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How to Measure Keyword Difficulty and Rank on Google


Oh Snap! I almost tripled my organic traffic in a few
months without building links. And in this video, I’m going to show you
exactly how to measure keyword difficulty so that you can pick the right keywords and
get more free search traffic to your website. Stay tuned. [music] Hey guys, Sam Oh here with Ahrefs, the SEO
tool that helps you grow your search traffic, research your competitors and dominate your niche. This is the final video in our keyword research series. And in the first two videos we covered key
fundamentals that will help you do effective keyword research and I showed you a few cool
ways to generate thousands of great keyword ideas. This tutorial is all about measuring keyword
difficulty and then targeting the ones you actually have a high chance of ranking for
in Google’s top 10 search results. So, let’s jump right in. So for our first example, I’ll go to Keywords
Explorer and type in “supplements.” Now, I touched on the keyword difficulty metric
here in part one of this series, but I didn’t go too in-depth. And that’s because this section here is
meant to just give you a top level view of how hard it will be to rank on
Google for this target keyword. And you can see that it has a keyword difficulty
score of 77 and it says that I need 291 websites to rank in the top 10 for this keyword. But is that really so? mmmm… Not necessarily. This part here, where it says you’ll need
291 links from different websites to rank in the top 10 isn’t a super crazy algorithm. We just take a weighted average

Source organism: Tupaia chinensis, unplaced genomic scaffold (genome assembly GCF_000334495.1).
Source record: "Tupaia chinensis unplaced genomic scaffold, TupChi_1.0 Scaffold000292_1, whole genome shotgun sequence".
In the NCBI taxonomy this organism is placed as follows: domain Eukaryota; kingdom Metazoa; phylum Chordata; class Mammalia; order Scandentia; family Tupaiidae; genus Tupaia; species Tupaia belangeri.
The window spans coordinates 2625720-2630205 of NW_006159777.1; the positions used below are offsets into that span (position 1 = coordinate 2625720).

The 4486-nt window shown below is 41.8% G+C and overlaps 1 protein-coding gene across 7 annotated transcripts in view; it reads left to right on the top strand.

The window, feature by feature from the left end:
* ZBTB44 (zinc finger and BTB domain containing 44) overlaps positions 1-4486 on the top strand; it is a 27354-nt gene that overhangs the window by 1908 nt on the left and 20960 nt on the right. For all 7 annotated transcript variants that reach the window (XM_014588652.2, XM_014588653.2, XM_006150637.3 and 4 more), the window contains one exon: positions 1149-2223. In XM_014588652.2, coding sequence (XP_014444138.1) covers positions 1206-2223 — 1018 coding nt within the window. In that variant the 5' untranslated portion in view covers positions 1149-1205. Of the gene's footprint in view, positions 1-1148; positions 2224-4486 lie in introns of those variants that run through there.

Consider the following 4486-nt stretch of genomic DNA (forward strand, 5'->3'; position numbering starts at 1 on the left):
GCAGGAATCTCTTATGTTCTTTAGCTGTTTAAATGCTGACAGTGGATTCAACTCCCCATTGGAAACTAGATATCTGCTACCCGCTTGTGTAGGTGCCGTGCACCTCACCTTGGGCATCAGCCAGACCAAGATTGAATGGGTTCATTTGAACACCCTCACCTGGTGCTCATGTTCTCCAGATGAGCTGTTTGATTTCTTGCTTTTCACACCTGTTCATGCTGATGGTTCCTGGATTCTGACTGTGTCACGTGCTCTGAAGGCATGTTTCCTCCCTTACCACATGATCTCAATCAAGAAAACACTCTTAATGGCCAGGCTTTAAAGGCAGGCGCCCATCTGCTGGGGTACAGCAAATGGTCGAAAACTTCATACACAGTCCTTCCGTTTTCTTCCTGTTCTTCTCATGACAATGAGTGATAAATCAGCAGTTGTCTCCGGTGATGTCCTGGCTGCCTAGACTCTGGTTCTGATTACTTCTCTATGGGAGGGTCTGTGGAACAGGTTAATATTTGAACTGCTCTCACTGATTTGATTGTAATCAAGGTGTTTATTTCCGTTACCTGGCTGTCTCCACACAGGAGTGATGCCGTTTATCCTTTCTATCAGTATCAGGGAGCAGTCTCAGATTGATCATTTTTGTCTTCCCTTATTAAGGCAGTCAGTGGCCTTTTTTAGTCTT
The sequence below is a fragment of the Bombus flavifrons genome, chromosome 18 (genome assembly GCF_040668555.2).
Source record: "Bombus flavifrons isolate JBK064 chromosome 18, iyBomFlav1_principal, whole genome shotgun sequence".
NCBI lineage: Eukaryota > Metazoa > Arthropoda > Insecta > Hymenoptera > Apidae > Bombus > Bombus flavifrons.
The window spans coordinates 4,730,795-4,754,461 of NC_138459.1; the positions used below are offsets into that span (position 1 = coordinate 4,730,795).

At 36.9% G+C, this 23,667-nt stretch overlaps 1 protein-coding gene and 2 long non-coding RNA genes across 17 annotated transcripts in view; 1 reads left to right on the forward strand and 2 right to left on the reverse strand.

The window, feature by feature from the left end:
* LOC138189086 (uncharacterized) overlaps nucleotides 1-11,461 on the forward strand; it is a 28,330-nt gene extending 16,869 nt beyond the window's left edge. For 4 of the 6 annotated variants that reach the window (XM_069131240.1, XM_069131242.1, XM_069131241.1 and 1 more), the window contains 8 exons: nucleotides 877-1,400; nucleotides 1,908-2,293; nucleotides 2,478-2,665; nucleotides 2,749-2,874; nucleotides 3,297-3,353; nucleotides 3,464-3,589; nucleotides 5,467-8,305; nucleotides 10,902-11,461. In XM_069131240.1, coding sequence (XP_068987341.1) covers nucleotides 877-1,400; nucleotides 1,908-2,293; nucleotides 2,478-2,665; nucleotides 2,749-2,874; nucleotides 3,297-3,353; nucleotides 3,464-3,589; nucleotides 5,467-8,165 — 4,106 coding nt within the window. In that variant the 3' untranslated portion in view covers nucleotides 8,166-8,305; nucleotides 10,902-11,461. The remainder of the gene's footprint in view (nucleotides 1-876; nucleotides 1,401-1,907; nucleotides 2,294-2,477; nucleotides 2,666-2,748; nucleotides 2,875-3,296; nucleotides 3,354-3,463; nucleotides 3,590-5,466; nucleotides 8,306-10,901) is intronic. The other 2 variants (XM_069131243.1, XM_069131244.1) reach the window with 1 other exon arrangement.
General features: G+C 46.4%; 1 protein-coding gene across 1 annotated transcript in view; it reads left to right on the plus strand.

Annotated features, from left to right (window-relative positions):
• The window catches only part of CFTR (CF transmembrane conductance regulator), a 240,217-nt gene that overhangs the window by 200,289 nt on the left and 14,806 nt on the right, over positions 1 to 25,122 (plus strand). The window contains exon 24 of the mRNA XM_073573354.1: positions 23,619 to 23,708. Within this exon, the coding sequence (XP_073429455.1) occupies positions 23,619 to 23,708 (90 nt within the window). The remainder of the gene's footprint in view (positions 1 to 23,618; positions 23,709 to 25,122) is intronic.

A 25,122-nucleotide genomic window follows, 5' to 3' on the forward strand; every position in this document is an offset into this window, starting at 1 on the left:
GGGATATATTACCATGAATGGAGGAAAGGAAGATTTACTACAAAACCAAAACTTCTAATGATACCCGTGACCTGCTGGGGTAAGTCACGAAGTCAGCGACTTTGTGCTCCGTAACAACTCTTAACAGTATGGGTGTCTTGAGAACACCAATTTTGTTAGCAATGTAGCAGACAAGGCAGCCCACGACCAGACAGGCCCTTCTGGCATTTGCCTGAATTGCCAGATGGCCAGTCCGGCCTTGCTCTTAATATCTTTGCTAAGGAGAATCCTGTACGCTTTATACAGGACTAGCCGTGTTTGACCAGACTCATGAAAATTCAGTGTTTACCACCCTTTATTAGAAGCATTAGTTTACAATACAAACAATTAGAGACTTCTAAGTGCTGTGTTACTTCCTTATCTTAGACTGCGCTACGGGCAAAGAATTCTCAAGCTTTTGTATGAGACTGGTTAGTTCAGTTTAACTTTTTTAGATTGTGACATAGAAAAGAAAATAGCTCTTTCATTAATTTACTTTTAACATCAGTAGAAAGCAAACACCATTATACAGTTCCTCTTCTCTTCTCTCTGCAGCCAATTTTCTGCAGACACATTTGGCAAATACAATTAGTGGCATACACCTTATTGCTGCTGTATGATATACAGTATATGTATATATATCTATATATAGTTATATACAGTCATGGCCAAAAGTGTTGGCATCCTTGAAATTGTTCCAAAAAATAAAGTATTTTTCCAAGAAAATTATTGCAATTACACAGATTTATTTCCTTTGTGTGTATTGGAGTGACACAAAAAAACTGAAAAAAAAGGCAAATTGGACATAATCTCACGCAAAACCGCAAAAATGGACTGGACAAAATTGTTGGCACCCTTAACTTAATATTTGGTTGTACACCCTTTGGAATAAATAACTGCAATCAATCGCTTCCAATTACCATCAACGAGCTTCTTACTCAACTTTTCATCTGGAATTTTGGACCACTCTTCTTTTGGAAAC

of the top 10 Google rankings. Also, something that keyword difficulty doesn’t
take into consideration are on-page factors, relevance of the topic, and if the backlinks
are dofollow or contextual. So the best way to gauge the difficulty of
a keyword is to look at the top 10 Google rankings, manually examine the quality of
their backlinks and see what they’re doing. And you can see all of this information by
scrolling down to the SERP overview. Now, if you look at the top 10 search results,
you might be a bit confused. Vitamin Shoppe ranks quite high with only
4 referring domains, ODS or the Office of Dietary Supplements ranks below that even
though they have thousands of referring domains. And looking even further below that, this
page has just less than 20 referring domains, yet keyword difficulty said that we need almost
300 unique linking websites. So what gives? One word: relevance! When you look at the top ranking pages, you’ll
see that the majority of them are eCommerce pages, which shows that there’s a good chance
that someone searching for the keyword phrase “supplements,” is looking to shop. Now, looking at this result from ODS, you’ll
see that it’s a home page where people have to navigate to find what they’re looking for. And in this case, I would suspect that this
isn’t really what people are looking for. And even though the page may not perfectly
match the searcher’s intent, they still rank quite high because they just have way too many
backlinks compared to the other ranking sites. For the other site down here that has very
few unique sites linking to them, you’ll see that they match what I believe is the